Over-Generalization is the thing every high school English teacher warns the class against when they are studying the unit on persuasive writing. And, I'm not making a sweeping generalization here. I'm a certified English teacher. Avoiding generalizations is part of every pursuasive writing curriculum I've seen.
It always seemed ridiculously easy to me not to generalize. Actually, it was kind of hard to generalize, although I didn't realize this. Every situation and every person was it's own discrete entity that had to be figured out individually. It makes it really hard to start conversations, because I have trouble making assumptions about what people might like to talk about, and I really hate making a guess and being wrong.
This totally doesn't bother most people, though. Most people are natural generalizers and will be quick to make assumptions about other people. If those assumptions prove to be wrong, people either adjust, or don't even register it. It's amazing how many people seem to not pay attention to the things I do to figure other people out. At the same time, however, I'm totally lost on the subtle cues communicated in body language and, sometimes, tone of voice.
Perhaps generalizers are getting plenty of other information that either reinforces, or helps them readjust their assumptions. I'm willing to entertain that notion.
However, there is a domain, divorced fron body language and social cues, in which over-generalizations become glaringly, and sometimes painfully, obviously wrong. The written word.
This is my domain. The written word is easier for me to communicate with because the written word stays. It's not like a spoken word that might flit past my ears too fast for me to understand (I eventually do, but sometimes it's a week later). The written word is pinned down and on display. I can refer back to it. I'm learning how valuable this truly is. Sometimes I totally misinterpret a written message on the first pass, but it's right there, so I can doublecheck.
So, in the domain of the written word, over-generalization is especially conspicuous. These things can be fact checked and disputed. An entire thread of the Pursuasive Writing unit has to do with identifying logical fallacies, which are largely based on different types of over-generalizations that line up pretty closely with psychologically researched decision making heuristics.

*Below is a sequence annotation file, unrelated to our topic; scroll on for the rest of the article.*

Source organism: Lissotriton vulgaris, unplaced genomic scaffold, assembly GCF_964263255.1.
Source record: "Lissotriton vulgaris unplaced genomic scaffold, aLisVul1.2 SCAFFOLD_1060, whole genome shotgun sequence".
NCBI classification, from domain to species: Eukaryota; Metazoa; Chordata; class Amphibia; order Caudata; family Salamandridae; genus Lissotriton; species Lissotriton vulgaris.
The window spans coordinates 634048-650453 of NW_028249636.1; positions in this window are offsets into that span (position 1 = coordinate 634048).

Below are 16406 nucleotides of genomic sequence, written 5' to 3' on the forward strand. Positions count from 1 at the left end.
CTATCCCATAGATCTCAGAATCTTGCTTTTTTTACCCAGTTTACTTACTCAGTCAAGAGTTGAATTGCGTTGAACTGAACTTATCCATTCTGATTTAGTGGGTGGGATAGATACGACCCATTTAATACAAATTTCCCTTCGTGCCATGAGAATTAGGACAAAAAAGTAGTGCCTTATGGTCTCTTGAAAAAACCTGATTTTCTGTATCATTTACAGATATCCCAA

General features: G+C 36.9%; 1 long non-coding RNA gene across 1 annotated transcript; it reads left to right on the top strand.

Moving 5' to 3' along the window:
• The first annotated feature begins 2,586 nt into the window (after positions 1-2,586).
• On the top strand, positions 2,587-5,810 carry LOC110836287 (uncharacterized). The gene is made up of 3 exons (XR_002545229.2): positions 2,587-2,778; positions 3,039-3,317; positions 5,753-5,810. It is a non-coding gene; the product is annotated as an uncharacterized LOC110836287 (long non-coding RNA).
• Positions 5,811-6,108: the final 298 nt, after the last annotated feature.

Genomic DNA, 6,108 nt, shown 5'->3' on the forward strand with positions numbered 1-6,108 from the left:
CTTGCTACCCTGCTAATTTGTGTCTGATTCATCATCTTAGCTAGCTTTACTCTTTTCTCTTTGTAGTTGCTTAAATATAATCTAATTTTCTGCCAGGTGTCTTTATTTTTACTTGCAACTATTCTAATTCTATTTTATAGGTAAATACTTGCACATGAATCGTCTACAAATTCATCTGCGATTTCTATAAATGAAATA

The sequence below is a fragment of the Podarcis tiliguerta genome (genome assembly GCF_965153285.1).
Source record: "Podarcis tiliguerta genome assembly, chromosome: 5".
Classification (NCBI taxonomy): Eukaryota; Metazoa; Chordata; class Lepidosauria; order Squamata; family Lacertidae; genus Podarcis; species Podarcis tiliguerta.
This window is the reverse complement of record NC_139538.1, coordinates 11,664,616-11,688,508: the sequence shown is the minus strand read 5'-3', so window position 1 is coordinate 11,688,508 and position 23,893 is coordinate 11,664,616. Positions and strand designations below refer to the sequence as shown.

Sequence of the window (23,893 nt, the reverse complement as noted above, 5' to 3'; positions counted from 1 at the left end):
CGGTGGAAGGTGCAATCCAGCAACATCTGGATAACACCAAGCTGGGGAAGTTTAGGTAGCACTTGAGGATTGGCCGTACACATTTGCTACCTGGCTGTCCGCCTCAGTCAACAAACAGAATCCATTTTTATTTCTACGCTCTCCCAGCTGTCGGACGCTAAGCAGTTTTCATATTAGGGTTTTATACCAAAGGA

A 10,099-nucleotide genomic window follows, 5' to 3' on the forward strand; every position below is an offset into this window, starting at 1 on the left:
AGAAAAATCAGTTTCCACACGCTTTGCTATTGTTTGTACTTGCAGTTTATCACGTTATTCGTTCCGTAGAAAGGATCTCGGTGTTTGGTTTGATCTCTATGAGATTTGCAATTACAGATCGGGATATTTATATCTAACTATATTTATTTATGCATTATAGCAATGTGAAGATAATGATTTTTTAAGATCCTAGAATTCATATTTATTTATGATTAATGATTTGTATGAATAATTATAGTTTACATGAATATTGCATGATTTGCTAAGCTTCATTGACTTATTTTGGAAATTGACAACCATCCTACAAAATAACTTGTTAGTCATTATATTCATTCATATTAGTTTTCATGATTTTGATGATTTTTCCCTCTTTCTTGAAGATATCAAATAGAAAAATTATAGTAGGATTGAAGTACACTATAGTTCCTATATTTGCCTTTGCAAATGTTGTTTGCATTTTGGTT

Basically, most people need to learn how to look past over-generalizations in order to make informed decisions.
Having said all that, I saw something in a bookstore yesterday that really upset me. I happen to live in the town that has one of the strongest surviving independent bookstores in the US. I love that place. I love bookstores in general because tge experience of books is very visual, tactile, and olfactory for me. E-books only give me one third of the experience.
So, I have tremendous respect for this store, and I don't want to seem like I'm bad-mouthing them. I won't even mention them by name.
In fact, I regard the upsetting thing as a typical example of neurotypical over-generalization in action. It just happened to occur in a spot I care deeply about.
One thing about this particular store is that it can be hard to find books on Aspergers on its shelves. I assume that's because the titles they do get in quickly sell online. They don't stick around in the brick and mortar for very long. I used to work for this company, and I'm familiar with how their online sales are fulfilled. This is a very plausible scenario for me.
On my last visit, I was pleasantly surprised to find a robustly stocked couple of shelves labeled 'Aspergers.' I even found a copy of Tim Page's "Parallel Play" which I've been meaning to purchase for my own personal library for quite a while.
I was pretty happy.
And then, I saw the upsetting thing. A couple psychology textbooks with the title "Mental Retardation" were placed in this section. I checked their barcode labels and, no, this was not a mis-shelving incident. The labels read 'Aspergers' and this was wrong.
Super over-generalization strikes again. Aspergers is not MR. This scares parents and promotes unfair prejudices. Not only is MR an out-dated label (differentiating between specific intellectual disabilities is much more helpful for everyone) but Aspergers is NOT MR. Not even a little bit. It's sensory issues, and noticing different details than most peopel, and trouble filtering out non-social information from social information, and having anxiety from being misunderstood all the time, but it's not mentally retarded. We're processing information at least as fast as neurotypicals, we're just tuned into different wavelengths, different bandwidths. The neurotypical world would be missing so many things if we hadn't pointed them out. And the missapplied MR label has crushed so many people. So this really offends me.
If a bookstore needs to generalize to keep a section full, I'd totally support includind Aspergers in a general autism section. That fits. Or a general special needs section. That's okay. I wouldn't feel bad about seeing Aspie books near Down Syndrome books near ADHD books in a Special Needs section.
But when a bookstore narrows down the focus of a section so tightly that it's just Aspergers (still a broad category within itself... you meet one Aspie, you've only met one Aspie, we're all different) a twenty year old textbook on MR absolutely does not belong there.
Inappropriate over-generalization hurts. And it doesn't help people understand those who are different from them. And on some levels, we're all different. This kind of thing hurts all of us.